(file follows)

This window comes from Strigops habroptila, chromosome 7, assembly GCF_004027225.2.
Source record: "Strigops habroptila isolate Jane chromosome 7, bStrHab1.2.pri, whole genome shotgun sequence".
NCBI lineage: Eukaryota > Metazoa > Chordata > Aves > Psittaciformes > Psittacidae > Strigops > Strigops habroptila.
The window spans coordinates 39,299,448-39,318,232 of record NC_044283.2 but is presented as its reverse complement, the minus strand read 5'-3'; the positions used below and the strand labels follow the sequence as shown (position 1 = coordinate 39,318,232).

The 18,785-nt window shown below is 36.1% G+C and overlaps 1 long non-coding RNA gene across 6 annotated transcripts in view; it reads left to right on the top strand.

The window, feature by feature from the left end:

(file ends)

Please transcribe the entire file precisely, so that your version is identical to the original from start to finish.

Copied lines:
This window comes from Strigops habroptila, chromosome 7, assembly GCF_004027225.2.
Source record: "Strigops habroptila isolate Jane chromosome 7, bStrHab1.2.pri, whole genome shotgun sequence".
NCBI lineage: Eukaryota > Metazoa > Chordata > Aves > Psittaciformes > Psittacidae > Strigops > Strigops habroptila.
The window spans coordinates 39,299,448-39,318,232 of record NC_044283.2 but is presented as its reverse complement, the minus strand read 5'-3'; the positions used below and the strand labels follow the sequence as shown (position 1 = coordinate 39,318,232).

The 18,785-nt window shown below is 36.1% G+C and overlaps 1 long non-coding RNA gene across 6 annotated transcripts in view; it reads left to right on the top strand.

The window, feature by feature from the left end: